Students explain their tendency to make light of threats from the North Korean government


Ana Mata

In 2012, North Korea seemed prepared to carry out a nuclear weapons test at any given moment. This tension has only risen in the past five years. On July 4, 2017, North Korea launched their first successful test of an intercontinental ballistic missile and claimed it could “reach anywhere in the world,” according to a CNN report.

Contrary to the gravity of discussions surrounding weapons proliferation, many students see North Korea’s acts of aggression toward the US as humorous due to the sarcastic responses found on social media and throughout campus.

According to an online poll of 333 MVHS students, only 8% of respondents said they were extremely worried that North Korea’s nuclear program was a threat to the U.S. Most respondents expressed more moderate feelings.

When asked to rank their degree of concern on a 10-point scale, respondents chose a median of 5, with the middle 50% of responses ranging from 3 to 6.

“People see that these threats have been occurring multiple times, and they think that this time isn’t going to be serious,” junior Alphonso Barmore said.



Barmore said that he doesn’t take North Korean aggression very seriously, describing the country’s threats as a boy-who-cried-wolf situation. Over 10 aggressive interactions, such as practiced missile launchings, between the US and North Korea have occurred in the past year.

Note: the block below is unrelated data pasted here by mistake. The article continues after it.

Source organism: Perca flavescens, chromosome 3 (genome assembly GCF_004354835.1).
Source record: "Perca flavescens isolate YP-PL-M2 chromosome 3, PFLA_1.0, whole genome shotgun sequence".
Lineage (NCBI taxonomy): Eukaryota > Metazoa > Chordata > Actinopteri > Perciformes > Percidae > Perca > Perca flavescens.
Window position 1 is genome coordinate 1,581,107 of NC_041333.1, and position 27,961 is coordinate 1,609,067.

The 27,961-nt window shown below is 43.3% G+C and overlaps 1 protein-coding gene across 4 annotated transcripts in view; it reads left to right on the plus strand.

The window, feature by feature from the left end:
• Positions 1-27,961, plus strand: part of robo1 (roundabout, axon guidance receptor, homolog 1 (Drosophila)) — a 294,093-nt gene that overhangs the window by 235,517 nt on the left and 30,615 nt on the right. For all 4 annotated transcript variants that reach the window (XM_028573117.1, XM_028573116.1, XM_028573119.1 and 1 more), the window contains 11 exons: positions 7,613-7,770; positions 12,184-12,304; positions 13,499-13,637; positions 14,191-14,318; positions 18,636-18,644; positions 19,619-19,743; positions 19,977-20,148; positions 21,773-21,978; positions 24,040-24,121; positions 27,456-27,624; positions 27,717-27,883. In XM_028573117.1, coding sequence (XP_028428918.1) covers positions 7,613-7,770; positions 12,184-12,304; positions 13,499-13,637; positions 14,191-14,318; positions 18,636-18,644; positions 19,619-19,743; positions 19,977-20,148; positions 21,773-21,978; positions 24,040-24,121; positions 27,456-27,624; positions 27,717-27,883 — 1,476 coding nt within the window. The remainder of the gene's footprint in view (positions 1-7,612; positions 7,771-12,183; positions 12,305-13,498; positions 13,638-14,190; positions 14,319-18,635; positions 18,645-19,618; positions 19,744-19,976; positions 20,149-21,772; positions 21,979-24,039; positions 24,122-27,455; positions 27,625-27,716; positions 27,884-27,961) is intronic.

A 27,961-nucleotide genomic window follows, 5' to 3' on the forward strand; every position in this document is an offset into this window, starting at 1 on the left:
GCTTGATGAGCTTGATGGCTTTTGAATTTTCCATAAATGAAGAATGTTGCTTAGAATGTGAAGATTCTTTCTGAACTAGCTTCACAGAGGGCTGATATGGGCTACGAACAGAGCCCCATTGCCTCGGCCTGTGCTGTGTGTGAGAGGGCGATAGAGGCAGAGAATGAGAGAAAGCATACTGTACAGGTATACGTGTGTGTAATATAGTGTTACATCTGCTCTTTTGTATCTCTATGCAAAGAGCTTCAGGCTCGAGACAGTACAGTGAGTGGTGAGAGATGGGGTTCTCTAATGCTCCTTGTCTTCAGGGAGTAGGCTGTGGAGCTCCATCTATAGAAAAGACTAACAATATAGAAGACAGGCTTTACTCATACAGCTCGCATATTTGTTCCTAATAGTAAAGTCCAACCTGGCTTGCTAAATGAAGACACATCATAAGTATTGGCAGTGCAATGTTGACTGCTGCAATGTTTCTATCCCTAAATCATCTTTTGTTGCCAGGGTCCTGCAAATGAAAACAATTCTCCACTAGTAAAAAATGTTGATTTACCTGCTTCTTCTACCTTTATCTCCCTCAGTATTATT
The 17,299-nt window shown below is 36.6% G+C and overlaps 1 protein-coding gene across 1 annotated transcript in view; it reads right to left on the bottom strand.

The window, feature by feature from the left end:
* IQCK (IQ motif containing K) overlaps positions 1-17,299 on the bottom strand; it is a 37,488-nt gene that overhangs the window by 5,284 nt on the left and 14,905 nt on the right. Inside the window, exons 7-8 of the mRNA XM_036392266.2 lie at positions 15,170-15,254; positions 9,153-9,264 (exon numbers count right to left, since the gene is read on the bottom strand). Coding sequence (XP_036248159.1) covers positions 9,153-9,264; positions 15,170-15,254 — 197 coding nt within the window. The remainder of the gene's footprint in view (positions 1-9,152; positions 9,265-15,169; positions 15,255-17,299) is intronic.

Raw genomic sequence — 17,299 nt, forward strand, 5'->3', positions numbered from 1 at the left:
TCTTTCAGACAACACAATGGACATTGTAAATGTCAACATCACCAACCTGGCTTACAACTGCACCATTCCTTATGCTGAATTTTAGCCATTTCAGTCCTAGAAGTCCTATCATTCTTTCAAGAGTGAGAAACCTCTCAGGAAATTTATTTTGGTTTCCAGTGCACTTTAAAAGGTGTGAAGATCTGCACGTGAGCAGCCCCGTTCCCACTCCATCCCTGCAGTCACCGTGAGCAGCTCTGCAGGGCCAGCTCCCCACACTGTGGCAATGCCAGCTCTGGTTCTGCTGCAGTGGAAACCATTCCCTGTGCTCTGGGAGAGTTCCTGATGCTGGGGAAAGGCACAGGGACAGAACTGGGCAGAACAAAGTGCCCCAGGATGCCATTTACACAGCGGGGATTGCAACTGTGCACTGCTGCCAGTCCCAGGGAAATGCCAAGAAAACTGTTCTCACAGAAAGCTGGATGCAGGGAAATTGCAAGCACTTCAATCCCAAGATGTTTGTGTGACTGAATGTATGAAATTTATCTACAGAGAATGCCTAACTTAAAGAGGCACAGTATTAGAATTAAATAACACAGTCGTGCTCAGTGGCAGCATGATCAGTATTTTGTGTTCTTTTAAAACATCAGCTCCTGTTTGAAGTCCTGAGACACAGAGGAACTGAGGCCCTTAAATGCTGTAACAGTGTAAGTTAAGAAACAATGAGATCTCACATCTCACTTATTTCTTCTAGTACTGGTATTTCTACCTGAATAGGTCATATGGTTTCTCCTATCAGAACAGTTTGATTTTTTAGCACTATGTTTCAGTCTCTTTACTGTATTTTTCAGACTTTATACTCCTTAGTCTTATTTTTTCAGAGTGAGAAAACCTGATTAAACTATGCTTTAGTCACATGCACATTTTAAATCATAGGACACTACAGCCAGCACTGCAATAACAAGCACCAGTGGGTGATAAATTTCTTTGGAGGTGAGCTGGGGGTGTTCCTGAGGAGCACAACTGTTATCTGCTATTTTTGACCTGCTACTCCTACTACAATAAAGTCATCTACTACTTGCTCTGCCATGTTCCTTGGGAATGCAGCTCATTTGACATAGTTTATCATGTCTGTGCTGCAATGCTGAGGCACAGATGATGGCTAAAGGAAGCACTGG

Barmore said this cycle of threats with no follow-through has diminished the fear of possible harm among the student body, instead encouraging them to make jokes rather than feel threatened.

Junior Morgan Lunn said she doesn’t worry about comments of aggression made by North Korean leader Kim Jong-un as she feels that those threats are exaggerated by the media.

“I think that the threats are dramatized throughout the media and it’s important to get the real facts and take those seriously. You have to know where you’re getting your information from before making assumptions,” Lunn said.

Senior Trevor Miller said pop culture has also played a role in minimizing the perceived danger of North Korea’s interaction with the United States among the student body.

Scrolling through Twitter or Facebook, students may see countless news sources reporting North Korea’s latest nuclear missile tests or threats directed at the United States. The comments underneath host a plethora of jokes and memes.

Under an ABC News twitter post about heightened tensions with North Korea, numerous jokes compared the situation to the television show Game of Thrones. Under a Fox News report about President Trump’s recent response to the threats, someone compared Kim Jong-Un to the character Russell from the Disney/Pixar animated film “Up.”

Miller said he believes these consistent jokes throughout social media have created a connotation that we should disregard the threats completely and simply go on with our daily lives without worry.

Junior Samuel Hsiao agreed with Miller that social media undermines the public view of North Korea as a legitimate threat; but he said he personally does worry about nuclear proliferation by the North Korean government.

“There is a deep down concern that makes me worry because of our heightened presidential tensions between Trump and Kim Jong-Un that might actually lead to an all out nuclear war,” Hsiao said.